What’s Happening at Ramah
National Ramah Commission, Inc. Named by Slingshot as One of North America’s Most Innovative Jewish Nonprofits
The Ramah Service Corps project strengthens Jewish communities through young adult leadership of year-round youth and family programming and congregational schools
Nov. 5, 2012—The National Ramah Commission of The Jewish Theological Seminary (NRC) has been named one of the nation's 50 most innovative Jewish nonprofits in Slingshot '12-'13, a resource guide for Jewish innovation. The NRC was selected in light of its path-breaking work through the Ramah Service Corps, a young adult leadership program that leverages the experience and skills of summer camp staff to serve year-round communities through family and youth programming and congregational schools, and recruitment to Jewish camp. The Ramah Service Corps (RSC), launched and developed over the past three years with support from the Foundation for Jewish Camp, currently includes more than 30 Ramah staff alumni working in synagogues, youth groups, and other community institutions across North America.
Ramah founded the RSC in order to create direct linkages between camp and off-season Jewish experiences. RSC members are primarily college-age camp staff alumni who are already working part-time in Jewish institutions and take on the additional responsibility of creating camp-style programming around Shabbat and holidays, Israel education, community service, and other experiential learning. They also commit to ongoing Jewish learning through webinars which are directed by faculty of the Davidson Graduate School of Jewish Education of The Jewish Theological Seminary, they participate in ongoing leadership training, and they work closely with regional Ramah camp offices to recruit children to Jewish camp.
"The first two years of the Ramah Service Corps have been an outstanding success," says Amy Skopp Cooper, Associate Director of the National Ramah Commission and the supervisor of the Ramah Service Corps project. "Ramah has a robust pipeline of exceptional young leaders who are actively looking to introduce the joy and magic of summer camp into their synagogue and school communities through a year-round continuum of Jewish experiential education."
Last year, 29 RSC members served 28 communities, working closely with community educators and lay leaders to introduce programs that included family Shabbat events, holiday celebrations, Israel programming, and a wide range of experiential learning opportunities for children of all ages. RSC activity also contributed to the recruitment of an additional 85 campers to a variety of Jewish camps. In 2012-13, Ramah expects to have over 35 RSC members engaged in community activities and camp recruitment. "We are also exploring the possibility of a parallel track of full-time Ramah Service Corps Fellows," Skopp Cooper says. "If we can provide communities with increasing numbers of young, motivated, informed young leaders to work closely with families and kids, we believe that we can have an outsized impact on the growth and development of North American Jewish life."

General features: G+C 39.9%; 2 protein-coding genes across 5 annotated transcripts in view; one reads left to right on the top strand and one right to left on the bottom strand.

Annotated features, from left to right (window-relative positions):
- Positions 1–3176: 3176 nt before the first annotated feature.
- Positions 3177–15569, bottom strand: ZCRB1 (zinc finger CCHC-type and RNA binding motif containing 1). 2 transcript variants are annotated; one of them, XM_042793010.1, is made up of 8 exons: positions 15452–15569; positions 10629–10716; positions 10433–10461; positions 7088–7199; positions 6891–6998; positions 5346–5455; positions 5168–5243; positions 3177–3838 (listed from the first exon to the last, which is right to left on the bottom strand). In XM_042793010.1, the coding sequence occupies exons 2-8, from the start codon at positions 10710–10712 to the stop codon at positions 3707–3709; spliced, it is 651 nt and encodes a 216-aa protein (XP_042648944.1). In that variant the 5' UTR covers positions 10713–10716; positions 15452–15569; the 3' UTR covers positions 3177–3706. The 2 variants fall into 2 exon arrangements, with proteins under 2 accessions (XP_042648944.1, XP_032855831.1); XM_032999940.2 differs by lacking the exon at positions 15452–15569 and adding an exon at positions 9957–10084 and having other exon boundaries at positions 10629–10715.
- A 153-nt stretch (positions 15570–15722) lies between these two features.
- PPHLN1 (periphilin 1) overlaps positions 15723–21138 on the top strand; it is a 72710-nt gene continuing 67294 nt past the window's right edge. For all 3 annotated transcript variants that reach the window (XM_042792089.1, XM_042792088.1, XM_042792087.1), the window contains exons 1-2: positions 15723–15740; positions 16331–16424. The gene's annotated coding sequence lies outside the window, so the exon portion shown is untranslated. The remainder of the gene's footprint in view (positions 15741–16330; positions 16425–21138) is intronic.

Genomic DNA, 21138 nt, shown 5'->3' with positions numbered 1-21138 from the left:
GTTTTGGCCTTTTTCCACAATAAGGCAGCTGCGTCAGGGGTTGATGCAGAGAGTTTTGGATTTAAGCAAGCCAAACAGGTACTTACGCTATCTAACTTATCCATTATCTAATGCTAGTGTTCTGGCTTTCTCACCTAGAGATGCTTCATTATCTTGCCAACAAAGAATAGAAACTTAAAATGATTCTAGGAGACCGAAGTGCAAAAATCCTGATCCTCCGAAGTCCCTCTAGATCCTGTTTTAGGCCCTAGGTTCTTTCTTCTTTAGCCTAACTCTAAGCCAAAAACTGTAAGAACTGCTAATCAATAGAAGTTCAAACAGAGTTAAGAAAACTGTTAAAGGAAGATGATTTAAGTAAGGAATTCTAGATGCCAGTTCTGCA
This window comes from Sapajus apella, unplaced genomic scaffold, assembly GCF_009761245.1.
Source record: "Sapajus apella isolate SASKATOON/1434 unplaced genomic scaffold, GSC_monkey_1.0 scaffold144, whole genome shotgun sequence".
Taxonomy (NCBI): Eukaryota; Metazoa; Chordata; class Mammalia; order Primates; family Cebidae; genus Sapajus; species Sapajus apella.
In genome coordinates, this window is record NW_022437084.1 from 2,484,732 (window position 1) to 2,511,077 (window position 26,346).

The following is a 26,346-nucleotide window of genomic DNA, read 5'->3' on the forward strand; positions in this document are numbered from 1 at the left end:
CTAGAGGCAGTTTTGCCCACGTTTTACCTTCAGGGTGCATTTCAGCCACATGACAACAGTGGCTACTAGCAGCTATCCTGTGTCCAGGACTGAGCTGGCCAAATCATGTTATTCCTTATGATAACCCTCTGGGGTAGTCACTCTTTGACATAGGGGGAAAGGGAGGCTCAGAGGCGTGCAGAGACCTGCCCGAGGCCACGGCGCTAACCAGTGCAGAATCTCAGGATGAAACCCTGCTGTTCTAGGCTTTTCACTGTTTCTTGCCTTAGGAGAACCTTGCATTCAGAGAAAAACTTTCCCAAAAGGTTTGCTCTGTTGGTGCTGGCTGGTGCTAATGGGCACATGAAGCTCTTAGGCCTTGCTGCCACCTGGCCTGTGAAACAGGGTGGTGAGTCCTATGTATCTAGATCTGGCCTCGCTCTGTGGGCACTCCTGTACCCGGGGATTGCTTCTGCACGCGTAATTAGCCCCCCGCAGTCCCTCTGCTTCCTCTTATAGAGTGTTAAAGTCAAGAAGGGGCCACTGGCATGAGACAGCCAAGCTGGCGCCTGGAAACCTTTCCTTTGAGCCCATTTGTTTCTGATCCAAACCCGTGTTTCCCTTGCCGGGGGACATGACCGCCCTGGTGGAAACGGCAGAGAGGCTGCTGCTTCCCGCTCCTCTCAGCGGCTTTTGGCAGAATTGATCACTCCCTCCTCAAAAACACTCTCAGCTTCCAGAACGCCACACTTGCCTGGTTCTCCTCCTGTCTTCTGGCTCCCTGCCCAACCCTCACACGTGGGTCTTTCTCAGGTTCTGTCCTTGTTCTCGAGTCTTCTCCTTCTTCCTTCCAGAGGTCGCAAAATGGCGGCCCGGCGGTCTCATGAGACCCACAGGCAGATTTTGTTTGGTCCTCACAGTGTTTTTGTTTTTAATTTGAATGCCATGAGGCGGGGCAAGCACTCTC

Ramah is the camping arm of Conservative Judaism. Together, our programs provide Ramah experiences for over 9,000 children, teens, and young adults annually. The National Ramah Commission of The Jewish Theological Seminary provides oversight, educational planning, and coordination on behalf of the network of Ramah camps throughout North America and Ramah programs in Israel.
The Slingshot resource guide is distributed to 7,500 funders, foundation professionals, and organizational leaders annually, in addition to tens of thousands of online downloads. Readers use Slingshot to identify the most inspiring and trail blazing organizations, projects, and programs in the North American Jewish community today. Since its inception, Slingshot has highlighted 173 innovative Jewish organizations in North America. Slingshot organizations are selected from among hundreds of nominees based on their strength in four areas: innovation, impact, leadership, and organizational efficiency. The National Ramah Commission was chosen this year by an independent panel of 48 foundation professionals from across North America.
Inspired six years ago by Slingshot, a group of next-generation philanthropists launched the Slingshot Fund, a collective giving mechanism to support innovative Jewish life. In just six cycles, 58 members of the Slingshot Fund have contributed more than $2.1 million to innovative Jewish organizations.
Slingshot '12-'13 is being released on November 5, 2012. The community will meet on May 6, 2013, in New York City at the annual Slingshot Day, where over 250 not-for-profit leaders, foundation professionals, and funders of all ages will engage in candid conversations about philanthropy and innovation in the Jewish community. A pdf of the Slingshot '12-'13 guide can be downloaded from the Slingshot website.